FPH), was attracted by the brilliant colors of so many flowers she had to study in her first botany class. The allure of the combination of hues—purple, yellow, green—under the microscope was so powerful that she changed majors and finished botany, the study of plants, instead. She also earned a master’s degree in plant physiology, the functions and biochemical processes in plants and plant parts.As a pharmacy student of the University of the Philippines, Agnes de Jesus, now chief sustainability officer of First Philippine Holdings Corporation (
This knowledge of both the anatomy and the functionality of plants equipped her to give lectures and conduct laboratory research and fieldwork in ecology, the study of the interrelationship of living things and their environments.
Research for EDC
Then she was recruited to do research for Energy Development Corporation (EDC), then a government corporation controlled by the Philippine National Oil Company (PNOC). “They (PNOC-EDC) needed a botanist because of the agricultural issues related to geothermal drilling,” De Jesus recalls.
What was supposed to be a six-month consultancy engagement in 1981 turned into regular employment lasting until 2014, when De Jesus retired as senior vice president for Environment and External Relations at the privatized EDC, controlled by First Gen Corporation since November 2007.
Transcending the academe
EDC let her translate theory to practice. “What I read in books, I could see happening in the real world. What we controlled in the laboratory, we saw translated on the ground. As a scientist, I found it very interesting to observe how the individual interacts with a dynamic environment. I’m glad I transcended the academe to business because the output was more tangible. I really wanted to work with nature. For me, ecology was the convergence of art and science. It unified everything. Working for a corporation like EDC allowed me not only to study the totality of man, business and the environment, but also to have an impact on their interaction for sustainable coexistence,” says De Jesus. Joining FPH immediately after retiring from EDC , she says it was FPH chairman Federico R. Lopez’s commitment to corporate sustainability and EDC president Richard B. Tantoco’s support that convinced her to stay with the Lopez Group.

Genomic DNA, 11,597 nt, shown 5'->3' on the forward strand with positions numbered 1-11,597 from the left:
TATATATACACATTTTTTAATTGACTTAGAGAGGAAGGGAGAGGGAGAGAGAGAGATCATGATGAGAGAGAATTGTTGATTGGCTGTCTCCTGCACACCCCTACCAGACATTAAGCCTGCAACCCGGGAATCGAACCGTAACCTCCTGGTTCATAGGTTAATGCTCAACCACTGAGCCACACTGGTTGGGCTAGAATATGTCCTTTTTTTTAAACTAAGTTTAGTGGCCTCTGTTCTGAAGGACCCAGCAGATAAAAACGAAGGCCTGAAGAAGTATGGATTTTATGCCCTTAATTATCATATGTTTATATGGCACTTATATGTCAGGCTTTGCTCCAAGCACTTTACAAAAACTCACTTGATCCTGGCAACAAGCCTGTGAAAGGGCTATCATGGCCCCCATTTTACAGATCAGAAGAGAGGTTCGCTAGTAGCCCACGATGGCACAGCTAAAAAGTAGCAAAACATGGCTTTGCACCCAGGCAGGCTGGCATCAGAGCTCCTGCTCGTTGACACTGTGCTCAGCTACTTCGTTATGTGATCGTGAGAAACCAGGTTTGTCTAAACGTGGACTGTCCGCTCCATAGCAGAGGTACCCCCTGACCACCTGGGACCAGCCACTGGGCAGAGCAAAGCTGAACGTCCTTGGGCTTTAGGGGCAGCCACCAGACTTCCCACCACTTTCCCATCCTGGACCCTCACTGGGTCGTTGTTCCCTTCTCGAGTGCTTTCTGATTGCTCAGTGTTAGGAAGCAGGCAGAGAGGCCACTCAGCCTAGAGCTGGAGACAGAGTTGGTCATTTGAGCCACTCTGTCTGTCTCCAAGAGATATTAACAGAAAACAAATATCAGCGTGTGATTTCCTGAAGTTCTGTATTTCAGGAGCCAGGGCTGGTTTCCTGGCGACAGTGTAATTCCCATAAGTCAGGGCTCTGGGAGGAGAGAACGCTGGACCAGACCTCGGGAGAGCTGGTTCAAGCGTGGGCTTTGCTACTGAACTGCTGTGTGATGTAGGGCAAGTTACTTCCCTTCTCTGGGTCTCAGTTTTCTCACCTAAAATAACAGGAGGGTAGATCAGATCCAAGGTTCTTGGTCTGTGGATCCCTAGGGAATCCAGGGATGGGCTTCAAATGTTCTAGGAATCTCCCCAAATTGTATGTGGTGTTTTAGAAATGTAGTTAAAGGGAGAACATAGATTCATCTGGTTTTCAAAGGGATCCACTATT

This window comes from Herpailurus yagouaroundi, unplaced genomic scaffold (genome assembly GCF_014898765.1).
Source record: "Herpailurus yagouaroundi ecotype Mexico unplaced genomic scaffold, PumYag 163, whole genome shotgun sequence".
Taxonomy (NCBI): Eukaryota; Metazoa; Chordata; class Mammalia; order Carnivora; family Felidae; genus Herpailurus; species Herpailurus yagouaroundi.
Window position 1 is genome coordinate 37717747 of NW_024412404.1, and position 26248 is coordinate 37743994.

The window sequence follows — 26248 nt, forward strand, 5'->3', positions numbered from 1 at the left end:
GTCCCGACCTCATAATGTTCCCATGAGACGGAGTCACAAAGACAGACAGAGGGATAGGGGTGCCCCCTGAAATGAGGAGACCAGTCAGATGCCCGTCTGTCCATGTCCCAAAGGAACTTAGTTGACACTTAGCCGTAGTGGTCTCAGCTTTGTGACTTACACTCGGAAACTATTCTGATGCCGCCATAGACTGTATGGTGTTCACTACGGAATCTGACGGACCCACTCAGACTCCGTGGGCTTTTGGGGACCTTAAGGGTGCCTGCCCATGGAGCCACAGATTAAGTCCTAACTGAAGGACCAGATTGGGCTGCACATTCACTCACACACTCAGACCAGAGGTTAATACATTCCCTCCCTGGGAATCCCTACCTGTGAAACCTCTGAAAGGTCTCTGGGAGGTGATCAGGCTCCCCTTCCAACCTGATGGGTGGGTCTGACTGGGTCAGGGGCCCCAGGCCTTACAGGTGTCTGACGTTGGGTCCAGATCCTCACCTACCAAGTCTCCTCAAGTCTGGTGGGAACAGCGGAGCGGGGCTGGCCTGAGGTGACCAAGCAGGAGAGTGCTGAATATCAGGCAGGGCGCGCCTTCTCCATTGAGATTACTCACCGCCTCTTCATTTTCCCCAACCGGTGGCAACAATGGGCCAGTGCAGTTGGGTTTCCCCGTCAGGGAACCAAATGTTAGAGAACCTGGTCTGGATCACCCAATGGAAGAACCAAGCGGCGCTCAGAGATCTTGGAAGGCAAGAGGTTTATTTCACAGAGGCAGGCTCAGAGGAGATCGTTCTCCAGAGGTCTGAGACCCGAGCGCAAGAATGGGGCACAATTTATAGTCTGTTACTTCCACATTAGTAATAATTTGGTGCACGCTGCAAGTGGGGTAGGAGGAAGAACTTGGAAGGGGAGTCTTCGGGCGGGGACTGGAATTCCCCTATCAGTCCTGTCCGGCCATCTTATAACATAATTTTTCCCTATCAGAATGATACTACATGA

Authenticity in leadership
“The Lopez family members themselves are natural sustainability champions. They walk the talk and that is whatwe need to ingrain sustainability. We need authenticity in leadership whether in corporate social responsibility, investing in people, sustainability or any initiative we pursue. They made me look forward to the job. It’s very important for me to admire my leaders. I get inspired, I get my energy from them—which is way beyond respect due to their rank. There is alignment of my internal and external or corporate values, which is why I am still here,” De Jesus says.
Social justice, nationalism and business excellence are values paramount in working toward a sustainable enterprise. “In any type of business, you need to understand how you enrich or if you are already impairing the community and the environment. You always have a footprint. If you ensure that your operation does not harm society, that is social justice. If you safeguard the forest, you are protecting the patrimony of your nation and that is nationalism. And when you excel in your work, have efficient processes and reduce waste from operations, that is business excellence. Working toward sustainability mandates that we optimize theintensity of use especially of natural resources; that is, we must get more out of our natural resources as only God can create them,” she explains.
Sharing best practices
With the tone set from the top, FPH and associated companies have embraced sustainability as a path to corporate longevity. De Jesus was also given the freedom to share best practices across and outside the Lopez Group so that more people can learn and be equipped to deal with sustainability issues.
Her message to LopezLink readers: “All of us must be sustainability champions. If we value our families, we must think as global citizens. Why? Because some of our emerging problems in the company and in the conglomerate are global issues—urbanization, natural disasters, scarcity of food and water, climate change. These have no walls, no boundaries, they affect everybody. We are affected by global issues but we have local circumstances. Hence, the local solutions we apply to solve our problems must be aligned with the global solutions. We can never do it alone. Through local action, we can contribute to the resolution of global issues.” (Story/Photos by: Carla Paras-Sison)